Behind an anonymous green facade close to the city center, a good rock-bottom option is the rustic International Guesthouse (Mendelssohn Strasse 7, 0341/22-84-817), which rents three large rooms with up to eight beds in each for E15 ($14) per person. A kitchen is available; breakfast is E3.50 ($3.20). In the Eutritzscher neighborhood, the 80-room Prodomo Hotel (Gr,festrasse 15a, 0341/9-03-50, fax /90-35-113, prodomo-hotels.de) offers standard amenities (except A/C) for E67 ($62), with breakfast. Book directly to avoid fees. About a 15-minute walk from the city center is the Lutherburg Pension (Wittenberger Strasse 26 at Schiebestrasse, 0341/90-15-133), located above a quaint eatery. Each of its five rooms will set you back E49 ($45), with breakfast, phone, TV, and shower (but again, no A/C). Given that it's central and impeccably comfortable, consider paying a little more (E53-E66/$49-$61) for the 126-room Ibis Zentrum (Br?hl 69, 0341/21-86-0, fax /21-86-222, ibishotel.com), located near the main train station.

For more luxury without breaking die Bank, the Vivaldi Hotel, not far away (Wittenberger Strasse 87, 0341/90-36-0, fax /90-36-234, hotel-vivaldi.de), is a beautiful Italian-themed hotel in a residential area surrounded by restaurants, a supermarket and bakery; doubles are E66-E75 ($61-$69), including breakfast.


Beneath the city hall near the main square, the atmospheric Ratskeller (Lotterstrasse 1/Neues Rathaus, 0341/12-34-567) leavens E3-E7 ($2.75-$6.45) entr,es with E9 ($8.30) all-you-can-eat dinners on Fridays, 5-8 p.m. There's a two-course-plus-dessert dinner menu Monday through Thursday for E10 ($9.20) and a E5 ($4.60) lunch. You can definitely save some cash at Leipzig's popular "potato restaurants," serving spuds accompanied by the likes of bratwurst or broccoli. The Kartoffelhaus, right off the main square near Thomaskirche (Barfussg,sschen 12, 0341/960-46-03) is filled with tchotchkes and potato-loving Germans; though it's not quite gourmet fare, the location and price (E9/$8.30 per meal) are right.

Another good choice is the Lutherburg Restaurant (Wittenberger Strasse 26 at Schiebestrasse, 0341/90-15-133), on the ground floor of the pension of the same name. Here neighborhood families pack in plenty of authentic German fare for about E5 ($4.60) a person. You can also get amply fed for about E15 ($14) at one of Leipzig's most famous haunts, the noble Coffe Baum, just behind the main square (Kleine Fleischergasse 4, 0341/96-10-061), which has hosted many of the city's famous residents through the centuries. Germany's first coffeehouse (dating to 1694), this historical spot houses a too-fancy restaurant upstairs but a more casual and less pricey dining area downstairs.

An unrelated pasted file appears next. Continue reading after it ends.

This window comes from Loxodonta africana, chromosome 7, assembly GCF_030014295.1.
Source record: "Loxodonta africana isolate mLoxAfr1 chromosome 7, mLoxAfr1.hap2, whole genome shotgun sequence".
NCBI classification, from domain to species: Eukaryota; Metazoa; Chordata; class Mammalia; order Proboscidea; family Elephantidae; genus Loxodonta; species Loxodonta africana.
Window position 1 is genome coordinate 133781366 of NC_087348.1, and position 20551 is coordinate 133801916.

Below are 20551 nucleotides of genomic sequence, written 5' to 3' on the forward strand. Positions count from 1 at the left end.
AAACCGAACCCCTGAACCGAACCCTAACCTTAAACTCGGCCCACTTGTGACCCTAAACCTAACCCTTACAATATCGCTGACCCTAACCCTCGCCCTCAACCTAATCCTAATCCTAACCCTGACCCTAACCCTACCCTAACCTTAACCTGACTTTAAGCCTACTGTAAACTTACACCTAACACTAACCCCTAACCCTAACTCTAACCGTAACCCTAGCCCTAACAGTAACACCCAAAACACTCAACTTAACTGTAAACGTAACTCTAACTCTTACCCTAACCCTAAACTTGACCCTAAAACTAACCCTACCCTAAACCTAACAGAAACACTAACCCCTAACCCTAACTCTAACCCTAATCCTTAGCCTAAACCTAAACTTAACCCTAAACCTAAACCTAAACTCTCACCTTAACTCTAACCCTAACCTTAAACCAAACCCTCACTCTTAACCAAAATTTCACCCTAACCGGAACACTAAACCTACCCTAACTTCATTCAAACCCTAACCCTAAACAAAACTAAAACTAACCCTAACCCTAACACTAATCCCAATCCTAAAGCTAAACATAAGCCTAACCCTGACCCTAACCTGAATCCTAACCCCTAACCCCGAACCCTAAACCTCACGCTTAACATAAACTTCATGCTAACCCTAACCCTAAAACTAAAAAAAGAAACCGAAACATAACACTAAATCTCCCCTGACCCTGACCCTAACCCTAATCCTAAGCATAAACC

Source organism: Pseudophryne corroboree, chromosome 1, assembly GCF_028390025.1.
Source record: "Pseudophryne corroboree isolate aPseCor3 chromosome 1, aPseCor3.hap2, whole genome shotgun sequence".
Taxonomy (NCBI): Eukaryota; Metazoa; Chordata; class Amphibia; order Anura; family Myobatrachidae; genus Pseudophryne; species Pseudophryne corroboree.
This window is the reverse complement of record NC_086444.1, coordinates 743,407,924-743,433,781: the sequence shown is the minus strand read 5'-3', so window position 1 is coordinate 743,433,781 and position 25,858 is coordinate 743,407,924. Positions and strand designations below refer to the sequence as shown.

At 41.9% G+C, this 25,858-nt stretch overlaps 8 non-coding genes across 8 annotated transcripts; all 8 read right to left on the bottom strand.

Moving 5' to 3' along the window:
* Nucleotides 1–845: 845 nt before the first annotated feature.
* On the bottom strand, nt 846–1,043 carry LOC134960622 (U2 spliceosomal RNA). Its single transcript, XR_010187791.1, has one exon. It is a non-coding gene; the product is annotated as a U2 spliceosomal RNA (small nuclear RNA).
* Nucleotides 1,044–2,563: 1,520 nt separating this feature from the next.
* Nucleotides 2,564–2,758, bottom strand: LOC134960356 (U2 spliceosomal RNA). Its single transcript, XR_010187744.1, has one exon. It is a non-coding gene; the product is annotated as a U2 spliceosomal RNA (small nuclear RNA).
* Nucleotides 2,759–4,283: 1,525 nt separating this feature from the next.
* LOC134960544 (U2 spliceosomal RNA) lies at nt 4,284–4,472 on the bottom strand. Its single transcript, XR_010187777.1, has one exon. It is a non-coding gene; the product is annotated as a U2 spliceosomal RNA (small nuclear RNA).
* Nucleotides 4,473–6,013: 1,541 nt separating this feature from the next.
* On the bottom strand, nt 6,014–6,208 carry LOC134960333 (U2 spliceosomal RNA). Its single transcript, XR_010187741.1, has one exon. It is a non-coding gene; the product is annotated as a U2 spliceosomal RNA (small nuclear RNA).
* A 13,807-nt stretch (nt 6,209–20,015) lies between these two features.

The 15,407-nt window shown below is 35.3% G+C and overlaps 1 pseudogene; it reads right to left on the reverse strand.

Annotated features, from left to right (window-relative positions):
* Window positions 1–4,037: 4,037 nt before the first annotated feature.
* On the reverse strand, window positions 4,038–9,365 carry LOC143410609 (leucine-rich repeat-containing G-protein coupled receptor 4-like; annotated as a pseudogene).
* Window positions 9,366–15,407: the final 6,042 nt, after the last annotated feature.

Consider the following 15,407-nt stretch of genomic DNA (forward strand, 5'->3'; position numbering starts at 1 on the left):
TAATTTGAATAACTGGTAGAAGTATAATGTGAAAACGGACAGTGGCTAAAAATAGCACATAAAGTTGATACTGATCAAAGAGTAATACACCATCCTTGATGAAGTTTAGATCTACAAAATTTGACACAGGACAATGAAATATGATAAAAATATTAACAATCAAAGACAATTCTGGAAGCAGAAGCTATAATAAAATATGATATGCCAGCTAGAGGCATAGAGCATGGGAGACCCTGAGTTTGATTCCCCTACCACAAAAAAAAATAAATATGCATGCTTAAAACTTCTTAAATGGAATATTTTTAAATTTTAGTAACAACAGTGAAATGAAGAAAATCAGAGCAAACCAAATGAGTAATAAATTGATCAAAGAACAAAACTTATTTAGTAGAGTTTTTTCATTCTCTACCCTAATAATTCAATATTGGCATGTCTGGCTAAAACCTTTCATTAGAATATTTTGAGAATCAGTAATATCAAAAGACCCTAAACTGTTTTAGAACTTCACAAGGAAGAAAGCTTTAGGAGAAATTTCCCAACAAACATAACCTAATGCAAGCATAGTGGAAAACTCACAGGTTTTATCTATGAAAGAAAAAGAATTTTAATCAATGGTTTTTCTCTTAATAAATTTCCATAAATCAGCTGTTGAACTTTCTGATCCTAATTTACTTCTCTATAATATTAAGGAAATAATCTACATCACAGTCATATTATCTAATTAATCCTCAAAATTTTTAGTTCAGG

Weimar: High culture & low barbarism

Impossible to separate from Germany's foremost literary figure, Johann Wolfgang von Goethe, this tiny, genteel city about an hour by train from Leipzig is a paradox. Traditionally the center of classical German literature, music, and art, it hosted the likes of Bach, Schiller, Liszt, Luther, and Lucas Cranach the Elder. Yet after giving its name to the famously wobbly Weimar Republic between the World Wars, it was then branded by Hitler, who held the second national congress of the Nazi party here and built the Buchenwald concentration camp three miles from town (take bus No. 6; free admission). Easy to navigate on foot, Weimar is loaded with museums and historic homes, among them Goethe's house in the city center (Frauenplan 1; E6/$5.50); his garden house (Park an der Ilm, E2.50/$2.30); Schiller's house (Schillerstrasse 12, E3/$2.75), where he wrote William Tell; and Liszt's house (Marienstrasse 17, E2/$1.85). It was also in Weimar that the Bauhaus movement formed, and examples of the style can be seen around town as well as at the Bauhaus Museum on the main square (Theaterplatz; E3/$2.75).

Yet more Kultur? Weimar's also the site of the second largest collection of the works of Shakespeare in numerous languages (Herzogin Anna Amalia Bibliothek, Platz der Demokratie 1; free) and it was the final home to philosopher Friedrich Nietzsche (Nietzsche Archives, Humboldtstrasse 36, E2/$1.85). In the evening, a bustling local university means great pubs and an active nightlife. The best deal in town is actually on a hill overlooking town: the traditional Pension Villa Gisela (Wilhelm-K?lz-Strasse 35, 03643/88-68-0, fax /88-68-9, doubles E42-E54/$39-$50, including breakfast). Each of its six rooms, including one for disabled guests, provides private bath, TV, and phone, and hosts Gisela and Helmut will pick you up from the train station upon request. In town, not far from that train station, the Pension Savina (Meyerstrasse 60, 03643/86-69-0, fax /86-69-11, pension-savina.de, E55-E73/$51-$67 per person, including breakfast) is rather dark, but its 15 rooms have private baths and ample amenities; you can also fix your own meals in a small shared kitchen.

Near the city center and a great base for exploring, the Hotel & Gasthaus "Zur Sonne" (Rollplatz 2, 03643/80-04-10, fax /86-29-32, weimar.de/sonne, E66-E77/$61-71 per double room, with breakfast) offers all amenities except A/C, plus a basic but tasty restaurant which, unusually, boasts a salad bar (three-course lunch E3.50/$3.20, dinner E10/$9.20). My own favorite digs were at the K"stritzer Schwarzbierhaus Restaurant and Pension (Scherfgasse 4, 03643/77-93-37, fax /77-93-39, koestritzer-schwarzbierhaus-weimar.de; doubles E75/$69, including breakfast and parking), housed in the oldest half-timbered building in Weimar's center, with small uneven doors and original wood floors. Its eight, large, newly renovated rooms have private baths, and there's a beer hall/restaurant downstairs with classic German food (meals as little as E12/$11) and jazz music.

Go East, junger mann

To call the numbers in this article from the United States, drop the initial zero and replace it with 011-49. Before leaving, get information from the German National Tourist Office at 212/661-7200 or visits-to-germany.com. Individual city sites: dresden.de, meiland.de/meissen, leipzig.de, and weimar.de. Your best airfare deals are via Frankfurt; typical round-trip airfares out of New York are roughly $800 in summer and $600 in winter. Onward air connections on Lufthansa (800/645-3880, lufthansa.com) to Dresden will run $85 each way, and to Leipzig $79. Or train it on Deutsche Bahn (bahn.de), which offers a reasonably priced pass ($165 for any four days of second-class travel within one month); the InterCity Express (ICE) from Frankfurt gets you to Leipzig in 31_2 hours and to Dresden in 41_2 hours.